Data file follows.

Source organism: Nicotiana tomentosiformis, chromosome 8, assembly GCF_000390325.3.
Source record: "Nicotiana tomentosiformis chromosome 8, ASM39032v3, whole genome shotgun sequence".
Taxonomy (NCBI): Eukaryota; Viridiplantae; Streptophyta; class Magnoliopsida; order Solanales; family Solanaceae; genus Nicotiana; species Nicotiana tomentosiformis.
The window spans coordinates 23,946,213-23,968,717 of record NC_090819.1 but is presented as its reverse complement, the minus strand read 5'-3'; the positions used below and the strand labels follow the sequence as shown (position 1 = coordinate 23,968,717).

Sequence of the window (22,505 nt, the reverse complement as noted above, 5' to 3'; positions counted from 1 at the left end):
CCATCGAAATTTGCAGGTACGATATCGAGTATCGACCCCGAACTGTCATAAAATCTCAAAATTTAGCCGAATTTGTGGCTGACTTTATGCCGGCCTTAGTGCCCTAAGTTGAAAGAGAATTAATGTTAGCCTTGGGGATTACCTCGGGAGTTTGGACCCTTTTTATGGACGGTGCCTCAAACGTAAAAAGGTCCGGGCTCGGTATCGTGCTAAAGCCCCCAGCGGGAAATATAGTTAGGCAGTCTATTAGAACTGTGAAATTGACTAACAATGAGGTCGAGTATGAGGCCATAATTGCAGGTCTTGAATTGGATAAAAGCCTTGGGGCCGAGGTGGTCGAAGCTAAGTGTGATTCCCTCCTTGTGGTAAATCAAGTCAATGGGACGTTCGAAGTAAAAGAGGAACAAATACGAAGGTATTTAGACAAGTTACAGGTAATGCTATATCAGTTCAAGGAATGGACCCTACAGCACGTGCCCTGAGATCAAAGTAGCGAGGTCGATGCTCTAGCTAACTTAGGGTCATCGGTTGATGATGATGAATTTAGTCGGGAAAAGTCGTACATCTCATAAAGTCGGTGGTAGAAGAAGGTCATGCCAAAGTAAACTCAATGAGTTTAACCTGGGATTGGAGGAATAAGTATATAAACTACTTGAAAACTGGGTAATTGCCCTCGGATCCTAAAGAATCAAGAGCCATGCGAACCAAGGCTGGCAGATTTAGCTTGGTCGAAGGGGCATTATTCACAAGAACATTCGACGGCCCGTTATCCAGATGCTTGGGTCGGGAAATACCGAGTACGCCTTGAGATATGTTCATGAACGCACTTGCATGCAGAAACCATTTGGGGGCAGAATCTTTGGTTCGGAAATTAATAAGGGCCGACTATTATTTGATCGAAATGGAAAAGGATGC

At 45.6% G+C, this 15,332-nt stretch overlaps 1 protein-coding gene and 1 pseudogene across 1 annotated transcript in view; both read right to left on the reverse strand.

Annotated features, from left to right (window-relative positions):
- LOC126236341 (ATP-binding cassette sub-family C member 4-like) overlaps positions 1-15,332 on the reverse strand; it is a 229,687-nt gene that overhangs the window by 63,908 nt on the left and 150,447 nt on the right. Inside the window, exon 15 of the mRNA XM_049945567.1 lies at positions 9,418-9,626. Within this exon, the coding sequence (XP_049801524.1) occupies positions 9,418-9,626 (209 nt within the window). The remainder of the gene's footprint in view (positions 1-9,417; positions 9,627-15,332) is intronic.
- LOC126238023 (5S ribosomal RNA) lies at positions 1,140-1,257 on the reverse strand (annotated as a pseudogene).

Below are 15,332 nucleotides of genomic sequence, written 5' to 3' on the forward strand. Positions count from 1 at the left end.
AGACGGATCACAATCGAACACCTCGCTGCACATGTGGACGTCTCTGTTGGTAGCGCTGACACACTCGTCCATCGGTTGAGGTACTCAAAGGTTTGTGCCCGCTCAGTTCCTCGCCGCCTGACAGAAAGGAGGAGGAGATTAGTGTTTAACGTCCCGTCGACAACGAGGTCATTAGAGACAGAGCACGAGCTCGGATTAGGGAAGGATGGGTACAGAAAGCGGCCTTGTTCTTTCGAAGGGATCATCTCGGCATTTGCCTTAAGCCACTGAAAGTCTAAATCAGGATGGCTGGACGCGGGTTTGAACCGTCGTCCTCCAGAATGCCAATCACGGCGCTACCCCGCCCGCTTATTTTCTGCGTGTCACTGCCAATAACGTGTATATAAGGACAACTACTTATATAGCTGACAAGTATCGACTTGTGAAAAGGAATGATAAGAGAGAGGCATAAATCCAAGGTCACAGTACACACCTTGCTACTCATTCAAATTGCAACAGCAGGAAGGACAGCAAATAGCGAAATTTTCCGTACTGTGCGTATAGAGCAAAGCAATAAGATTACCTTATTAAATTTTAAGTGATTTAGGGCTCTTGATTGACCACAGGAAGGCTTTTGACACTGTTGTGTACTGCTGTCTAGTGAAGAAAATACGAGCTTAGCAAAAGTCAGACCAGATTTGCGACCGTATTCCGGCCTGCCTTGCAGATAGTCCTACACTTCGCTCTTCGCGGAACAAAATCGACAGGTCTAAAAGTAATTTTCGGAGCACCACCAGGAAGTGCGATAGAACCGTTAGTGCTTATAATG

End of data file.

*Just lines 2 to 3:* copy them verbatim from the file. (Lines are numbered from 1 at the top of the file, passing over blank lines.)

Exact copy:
Source record: "Nicotiana tomentosiformis chromosome 8, ASM39032v3, whole genome shotgun sequence".
Taxonomy (NCBI): Eukaryota; Viridiplantae; Streptophyta; class Magnoliopsida; order Solanales; family Solanaceae; genus Nicotiana; species Nicotiana tomentosiformis.